This is the second of three posts responding to a request that I explain my opposition to gay marriage. Read part 1.
Marriage as the foundation of the family, which is the foundation of society. The lifelong union of a man and a woman has historically been understood to be the basic building block of society. This is the best context for the raising of children, which ensures the future of the society. Some caveats are certainly in order here: Bearing children is not the only reason for marriage, just one of the major ones. Some families do not consist of a father, mother and children for various reasons; they are not for that reason less valuable or real families. But the point stands that a family including a mother and father is the best, most natural environment for raising children. This is so ingrained to the way nature works that it is biologically impossible for two women or two men to produce a child. Even with all the medical advancements we have today, at the end of the day you need a sperm and an egg. If at some point it becomes possible to synthesize one or the other, it will be because humans created an artificial workaround to circumvent how things naturally work.
The role of government in sanctioning morality in general, and marriage in particular. It is not the government’s job to prescribe our religious choices, exhaustively govern our behavior, etc. But it is the government’s job to enforce some moral standards and curb some types of immorality. For someone to deny this, they would have to oppose laws against murder, theft, rape, and many other offenses. Nobody I know of opposes these kinds of laws. So the difference between advocates and opponents of gay marriage lies in which moral standards we’re going to enforce-a difference in degree, not in kind. It is good for the government to officially recognize marriage and grant certain rights to married partners, because marriage is good for the stability and healthiness of society. Same-sex marriage does not carry those same benefits or bring that kind of stability.
5 thoughts on “A Case Against Same-Sex Marriage (2)”
Just to let any commenters know, I’m out of town with my family today, so I probably won’t be around for most of the fireworks. I’m not giving you the silent treatment, just have other things going on. Have at it.
I disagree. Individuals are the foundation of society long before they form families. It is through individuals acting in concert that society functions.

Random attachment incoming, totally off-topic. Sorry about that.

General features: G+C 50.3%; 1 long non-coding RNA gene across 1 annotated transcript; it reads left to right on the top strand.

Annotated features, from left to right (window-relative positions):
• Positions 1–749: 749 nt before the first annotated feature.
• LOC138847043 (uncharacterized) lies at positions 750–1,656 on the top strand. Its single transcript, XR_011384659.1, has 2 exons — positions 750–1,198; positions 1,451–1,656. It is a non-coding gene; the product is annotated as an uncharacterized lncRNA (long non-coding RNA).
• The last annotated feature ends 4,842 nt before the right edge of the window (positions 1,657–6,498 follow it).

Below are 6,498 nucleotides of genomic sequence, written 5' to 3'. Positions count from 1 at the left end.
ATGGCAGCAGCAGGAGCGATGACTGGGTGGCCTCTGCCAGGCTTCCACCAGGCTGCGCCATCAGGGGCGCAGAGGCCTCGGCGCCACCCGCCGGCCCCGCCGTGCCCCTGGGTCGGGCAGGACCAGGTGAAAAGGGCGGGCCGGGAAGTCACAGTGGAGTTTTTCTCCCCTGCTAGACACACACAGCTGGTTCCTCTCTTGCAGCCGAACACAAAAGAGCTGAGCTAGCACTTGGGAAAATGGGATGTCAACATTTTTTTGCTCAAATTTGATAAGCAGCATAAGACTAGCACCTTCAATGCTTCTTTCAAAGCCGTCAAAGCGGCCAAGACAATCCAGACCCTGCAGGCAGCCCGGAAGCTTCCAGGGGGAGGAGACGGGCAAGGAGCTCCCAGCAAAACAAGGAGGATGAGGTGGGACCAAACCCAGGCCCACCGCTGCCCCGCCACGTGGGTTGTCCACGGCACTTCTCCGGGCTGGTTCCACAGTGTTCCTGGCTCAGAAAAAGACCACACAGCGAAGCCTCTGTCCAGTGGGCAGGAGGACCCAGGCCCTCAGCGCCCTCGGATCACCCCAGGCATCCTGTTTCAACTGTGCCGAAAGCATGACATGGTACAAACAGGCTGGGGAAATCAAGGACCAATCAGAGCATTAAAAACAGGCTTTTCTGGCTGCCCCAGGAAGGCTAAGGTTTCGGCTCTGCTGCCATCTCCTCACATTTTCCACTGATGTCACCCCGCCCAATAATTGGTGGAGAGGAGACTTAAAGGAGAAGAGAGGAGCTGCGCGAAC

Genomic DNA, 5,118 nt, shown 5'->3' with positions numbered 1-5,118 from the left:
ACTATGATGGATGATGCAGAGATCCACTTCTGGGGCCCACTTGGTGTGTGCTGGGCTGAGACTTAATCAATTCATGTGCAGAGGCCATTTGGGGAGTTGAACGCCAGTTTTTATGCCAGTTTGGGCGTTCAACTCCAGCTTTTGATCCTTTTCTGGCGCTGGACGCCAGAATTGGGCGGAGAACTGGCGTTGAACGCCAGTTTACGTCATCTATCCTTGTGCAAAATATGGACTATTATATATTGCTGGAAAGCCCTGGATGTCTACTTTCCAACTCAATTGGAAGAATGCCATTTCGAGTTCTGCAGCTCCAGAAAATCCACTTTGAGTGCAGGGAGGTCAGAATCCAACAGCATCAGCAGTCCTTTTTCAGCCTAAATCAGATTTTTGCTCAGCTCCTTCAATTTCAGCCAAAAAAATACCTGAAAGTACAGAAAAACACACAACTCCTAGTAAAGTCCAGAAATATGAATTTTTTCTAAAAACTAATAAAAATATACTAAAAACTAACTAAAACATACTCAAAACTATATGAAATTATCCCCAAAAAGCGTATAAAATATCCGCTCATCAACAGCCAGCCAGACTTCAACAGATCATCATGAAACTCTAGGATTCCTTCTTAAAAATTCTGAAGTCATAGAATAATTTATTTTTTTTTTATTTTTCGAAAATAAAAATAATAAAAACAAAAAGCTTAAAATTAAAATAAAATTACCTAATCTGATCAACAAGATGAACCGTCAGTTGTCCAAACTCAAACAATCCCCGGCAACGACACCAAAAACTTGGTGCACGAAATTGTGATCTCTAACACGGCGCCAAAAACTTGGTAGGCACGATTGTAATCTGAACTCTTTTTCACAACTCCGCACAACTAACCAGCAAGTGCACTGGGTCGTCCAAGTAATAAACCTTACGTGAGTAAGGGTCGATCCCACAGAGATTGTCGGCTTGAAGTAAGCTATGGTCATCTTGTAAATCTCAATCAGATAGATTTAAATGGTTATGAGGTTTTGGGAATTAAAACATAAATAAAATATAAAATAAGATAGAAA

Families are a byproduct of individual’s needs, not a building block.
Furthermore it has been shown that in raising children two parents provide a more stable and nurturing environment than one parent or none. An extended family also provide additional support. If you can point to a study that shows that the make up of one male and one female parent is more effective than other dynamics I would be interested to read it.
Besides which you dismiss the requirement for male-female parent structures in your next sentence. If homosexuals cannot be parents naturally then what does it matter if they marry?
Also marriage isn’t a prerequisite for bearing children. It may seem obvious to state that but marriage is a social construct to legitimise relationships in the eyes of the more conservative members of society. It is not a requirement for anything although many desire it as a personal choice. Denying anyone this equal choice is groundless.
Your second point is just inviting people to knock it down. Murder, theft, rape and similar crimes are acts where something is taken forcibly from another whether it be their life, their property or, their dignity. We expect our governments to protect the citizens from these violations. How does allowing two people who profess their love for one another to marry violate anyone? Where is the harm that citizens need protection from?
How can you determine this when same sex marriage has been banned? Where is your evidence? Anecdotally I can tell you that the lesbian couples I know have very stable, loving relationships. Where they have children they raise them in a spirit of cooperation and care that is markedly absent from many typical heterosexual relationships. They have less conflict and almost no empowerment issues that are common elsewhere. They aren’t perfect by any means but they certainly aren’t unstable and confusing as you attempt to portray. I’m afraid that I cannot comment on gay male relationships with children but those I know without them seem stable and loving, just as much as heterosexual partners.
What about all the studies that show the importance of fathers?
It is the role of “parent” that is important rather than the stereotype male and female role of “father” and “mother”. If one of my daughters wants to discuss the changes in her body with me rather than her mother am I to ignore her because it isn’t a father’s role? If my son wants to help to cook a meal am I to keep him out of the kitchen because that is the mother’s role? Never mind the fact that I prefer to cook and we share parenting responsibility.
Our roles in my household as parents are not segregated on artificial gender rules. Why would they be when it would reduce the richness and variety of parenting and limit my children’s experience of growing up?
You might argue that this is simply anecdotal evidence and therefore of no value but look closely at the studies. They will express a need for the parenting role to be shared and suggest that an extending network of role models and support is the best structure.
The only thing that a man and a woman are required for is reproduction. If you consider that closely you don’t even require that, just egg and sperm.
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